Big data supports effective data management in times of crisis, including pandemics, natural disasters and civil conflicts. In cases when access to information regarding the populations affected by humanitarian crises is limited, big data serves as a crisis-response tool.

Specifically, big data can be used for multiple purposes, e.g., to support aid programming, forecast migration flows, process crowdsourced data and produce crisis maps to monitor incidents and needs. Its usefulness has been highlighted by its deployment in the COVID-19 pandemic; it has mapped the population’s needs and monitored the effectiveness of services offered.


Big data serves as a useful tool to support personalised medical care. This term describes a personalised delivery of healthcare based on predictions, tailored to each individual patient, using targeted therapies and medicines for both prevention and treatment. To achieve this, a combination of data from multiple sources is needed, such as health records, genetic testing, laboratory results, or radiology exams.

It should be stated that existing solutions, such as the computer-based patient record (CPR) are not a panacea for all issues. CPR systems solely perform descriptive big data analysis, meaning they are neither predictive nor prescriptive.

Moreover, wearable biosensors enable users to monitor their health at any time via the analysis of biological data, such as biofluids (e.g., saliva, sweat and blood). And, data fusion allows doctors to forecast patients’ health and remedies via medical imaging, real-time alerts, monitoring, optimisation of ER admission and preventative medicine analysis.

Lastly, technological advancements in healthcare provide a unique opportunity to develop complex big data applications using AI automation, such as medical room and equipment sanitation procedures, monitoring of vaccination efficiency and side effects, automated machine-handling methods for operating remote surgeries and early diagnosis of clinical manifestations and diseases.


Big data is typically applied in engineering to monitor a system’s status for generic faults and to provide optimal, sophisticated, yet easily deployable solutions. In civil engineering, big data applications are used extensively by construction and maintenance professionals, by placing sensors in key locations such as pedestrian crossings, bridge foundations, roads and bridges themselves. These sensors provide engineers with the necessary data to monitor the ‘health’ of the constructions.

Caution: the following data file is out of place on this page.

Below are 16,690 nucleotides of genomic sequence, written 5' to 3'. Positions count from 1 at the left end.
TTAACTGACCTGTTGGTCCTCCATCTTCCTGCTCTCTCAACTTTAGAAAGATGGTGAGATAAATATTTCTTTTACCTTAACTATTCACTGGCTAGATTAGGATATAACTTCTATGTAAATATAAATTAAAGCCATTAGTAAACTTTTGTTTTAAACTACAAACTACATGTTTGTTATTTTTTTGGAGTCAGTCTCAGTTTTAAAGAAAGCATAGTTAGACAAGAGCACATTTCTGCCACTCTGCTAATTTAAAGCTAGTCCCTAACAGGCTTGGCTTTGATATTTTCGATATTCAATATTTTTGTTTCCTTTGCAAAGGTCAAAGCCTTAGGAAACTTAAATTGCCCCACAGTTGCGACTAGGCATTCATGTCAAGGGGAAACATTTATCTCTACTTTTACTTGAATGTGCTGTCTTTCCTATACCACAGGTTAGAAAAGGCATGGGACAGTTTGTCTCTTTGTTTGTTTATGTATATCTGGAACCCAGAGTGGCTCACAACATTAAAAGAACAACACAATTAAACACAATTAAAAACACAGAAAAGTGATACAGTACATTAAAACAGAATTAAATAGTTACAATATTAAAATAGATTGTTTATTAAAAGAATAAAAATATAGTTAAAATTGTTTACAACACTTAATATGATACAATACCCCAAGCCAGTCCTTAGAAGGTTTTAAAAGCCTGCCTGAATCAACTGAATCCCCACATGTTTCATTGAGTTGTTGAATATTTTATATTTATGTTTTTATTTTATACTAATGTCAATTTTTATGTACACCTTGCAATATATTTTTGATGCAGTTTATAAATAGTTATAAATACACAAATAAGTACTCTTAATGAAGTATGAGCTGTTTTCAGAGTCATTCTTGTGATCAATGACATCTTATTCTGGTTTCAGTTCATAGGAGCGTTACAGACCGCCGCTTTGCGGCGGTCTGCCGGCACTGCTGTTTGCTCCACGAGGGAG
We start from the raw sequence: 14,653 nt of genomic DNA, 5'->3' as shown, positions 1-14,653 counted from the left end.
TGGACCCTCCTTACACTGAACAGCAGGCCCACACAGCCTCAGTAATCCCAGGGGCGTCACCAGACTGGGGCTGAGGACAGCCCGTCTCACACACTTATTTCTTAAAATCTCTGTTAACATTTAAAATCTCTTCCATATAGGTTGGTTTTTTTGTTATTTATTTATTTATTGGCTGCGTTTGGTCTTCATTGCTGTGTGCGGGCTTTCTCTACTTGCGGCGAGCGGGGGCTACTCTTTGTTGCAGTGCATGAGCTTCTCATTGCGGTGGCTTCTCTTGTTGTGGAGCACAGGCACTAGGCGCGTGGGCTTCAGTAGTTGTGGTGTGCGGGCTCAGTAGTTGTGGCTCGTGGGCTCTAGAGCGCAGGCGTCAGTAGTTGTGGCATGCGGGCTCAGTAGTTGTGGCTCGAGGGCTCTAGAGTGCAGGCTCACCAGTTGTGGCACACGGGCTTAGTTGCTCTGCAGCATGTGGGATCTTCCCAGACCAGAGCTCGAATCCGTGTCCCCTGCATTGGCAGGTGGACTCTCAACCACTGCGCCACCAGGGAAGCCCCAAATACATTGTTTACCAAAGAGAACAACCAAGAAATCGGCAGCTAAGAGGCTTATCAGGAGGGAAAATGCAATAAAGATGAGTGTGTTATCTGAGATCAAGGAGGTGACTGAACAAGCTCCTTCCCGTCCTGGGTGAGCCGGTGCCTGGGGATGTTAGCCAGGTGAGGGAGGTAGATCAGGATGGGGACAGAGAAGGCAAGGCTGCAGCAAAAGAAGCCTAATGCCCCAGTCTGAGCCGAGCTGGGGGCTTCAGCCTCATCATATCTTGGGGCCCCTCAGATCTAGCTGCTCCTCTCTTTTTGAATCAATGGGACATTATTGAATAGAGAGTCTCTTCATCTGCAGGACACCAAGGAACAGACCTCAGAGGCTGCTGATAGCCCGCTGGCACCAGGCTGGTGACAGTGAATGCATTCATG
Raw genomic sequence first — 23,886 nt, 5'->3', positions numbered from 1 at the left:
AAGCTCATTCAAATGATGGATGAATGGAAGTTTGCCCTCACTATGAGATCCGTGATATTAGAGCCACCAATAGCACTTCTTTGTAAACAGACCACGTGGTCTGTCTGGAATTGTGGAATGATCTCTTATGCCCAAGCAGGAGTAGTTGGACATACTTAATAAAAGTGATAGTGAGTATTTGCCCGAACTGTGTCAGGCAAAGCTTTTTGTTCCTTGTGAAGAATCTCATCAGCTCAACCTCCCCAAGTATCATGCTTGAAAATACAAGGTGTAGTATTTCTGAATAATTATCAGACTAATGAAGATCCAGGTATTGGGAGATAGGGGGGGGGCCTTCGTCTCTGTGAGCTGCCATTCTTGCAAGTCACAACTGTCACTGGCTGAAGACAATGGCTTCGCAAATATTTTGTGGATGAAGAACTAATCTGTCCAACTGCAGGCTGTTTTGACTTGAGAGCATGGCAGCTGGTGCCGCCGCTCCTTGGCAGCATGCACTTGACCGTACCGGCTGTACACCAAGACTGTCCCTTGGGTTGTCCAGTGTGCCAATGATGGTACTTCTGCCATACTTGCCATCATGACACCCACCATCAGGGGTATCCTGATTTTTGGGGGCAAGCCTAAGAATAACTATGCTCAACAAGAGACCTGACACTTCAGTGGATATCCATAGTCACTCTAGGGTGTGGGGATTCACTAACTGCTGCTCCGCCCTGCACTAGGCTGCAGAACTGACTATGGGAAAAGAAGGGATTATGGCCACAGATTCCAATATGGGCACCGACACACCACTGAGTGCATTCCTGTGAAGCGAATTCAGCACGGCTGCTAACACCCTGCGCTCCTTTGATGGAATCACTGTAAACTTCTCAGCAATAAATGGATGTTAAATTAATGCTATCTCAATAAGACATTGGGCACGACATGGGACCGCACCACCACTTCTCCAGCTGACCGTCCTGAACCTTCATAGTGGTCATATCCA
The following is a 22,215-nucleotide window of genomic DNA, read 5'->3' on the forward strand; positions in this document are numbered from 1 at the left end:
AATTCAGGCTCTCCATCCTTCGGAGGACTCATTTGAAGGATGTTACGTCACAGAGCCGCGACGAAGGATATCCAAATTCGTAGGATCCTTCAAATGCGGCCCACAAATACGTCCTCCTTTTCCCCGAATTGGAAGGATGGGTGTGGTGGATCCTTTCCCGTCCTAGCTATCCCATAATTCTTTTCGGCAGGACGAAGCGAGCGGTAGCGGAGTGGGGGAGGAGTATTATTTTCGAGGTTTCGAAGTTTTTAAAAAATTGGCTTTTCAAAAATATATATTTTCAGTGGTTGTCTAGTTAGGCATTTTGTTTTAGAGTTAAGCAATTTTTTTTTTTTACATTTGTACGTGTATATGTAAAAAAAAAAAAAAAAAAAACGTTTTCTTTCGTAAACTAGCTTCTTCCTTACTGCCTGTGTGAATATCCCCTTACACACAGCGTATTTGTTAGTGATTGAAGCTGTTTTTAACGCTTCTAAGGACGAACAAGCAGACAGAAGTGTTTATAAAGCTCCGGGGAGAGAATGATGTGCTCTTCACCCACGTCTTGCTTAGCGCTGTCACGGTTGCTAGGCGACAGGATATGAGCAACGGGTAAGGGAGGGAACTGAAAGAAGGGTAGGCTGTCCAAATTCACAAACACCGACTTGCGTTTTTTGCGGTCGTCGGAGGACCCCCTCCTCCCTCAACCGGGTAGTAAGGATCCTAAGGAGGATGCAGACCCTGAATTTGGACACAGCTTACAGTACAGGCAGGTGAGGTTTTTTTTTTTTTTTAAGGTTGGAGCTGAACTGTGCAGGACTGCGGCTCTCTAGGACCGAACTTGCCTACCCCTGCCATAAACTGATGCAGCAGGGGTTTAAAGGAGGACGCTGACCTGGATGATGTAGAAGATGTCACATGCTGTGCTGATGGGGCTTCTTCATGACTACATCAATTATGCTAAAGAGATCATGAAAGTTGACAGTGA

Additionally, in electrical engineering, smart grids can analyse electricity consumption via processing consumers’ and distributors’ data via big data, as well as monitoring machine parts (e.g., turbines or inverter modules) of power stations, such as wind farms and solar
power plants.

Moreover, since mechanical and production engineers are involved in the design and development of manufacturing and production, they are responsible for the development of new products that assist designer managers and factory workers. Management automation tools can fuse data to evaluate employees’ working hours and provide suggestions in order to reduce operational and process costs.

Finally, robotics and systems professionals rely heavily on big data to develop self-driving cars and guarantee safe driving, accurate navigation and high-quality user assistance. Data can be fused from both sensor devices and software tools that detect mechanical errors, trace obstacles and road lines to avoid collisions via cameras and manage energy to reduce gas emissions.


Big data is not just another buzzword; the increasing power of IoT and the industrial revolution 4.0 support the development of large, interconnected networks that constitute a valuable source for big data analysis.

Irrespective of whether big data is applied in business intelligence, marketing, humanitarian aid, healthcare, or engineering, the examples presented demonstrate that its applications are of high importance for multiple industries.

The question is not whether, or how, big data is important in our everyday lives, but rather what we can achieve and when, if we utilise its principles to their full potential.

Recommended reading

  1. Taylor P. (2020) ‘The Challenges of Big Data’, ITNOW, vol.62 (1), pp.56-57, BCS-Oxford University Press.
  2. Fan J., Han F., Liu H. (2014) ‘Challenges of Big Data Analysis’, National Science Review, vol.1 (2), pp.293-314, Oxford University Press.
  3. Bello-Orgaz G., Jung J.J., Camacho D. (2019) ‘Social Big Data: Recent achievements and new challenges’, Information Fusion, vol.28, pp.45-59, Elsevier.
  4. Gazi T., Gazis A. (2021) ‘Humanitarian aid in the age of COVID-19: A review of big data crisis analytics and the General Data Protection Regulation’, International Review of the Red Cross, vol.102 (913), pp.75-94, Cambridge University Press.
  5. Galetsi P., Katsaliaki K., Kumar S. (2020) ‘Big Data analytics in health sector: Theoretical framework, techniques and prospects’, International Journal of Information Management, vol. 50, pp. 206-216, Elsevier.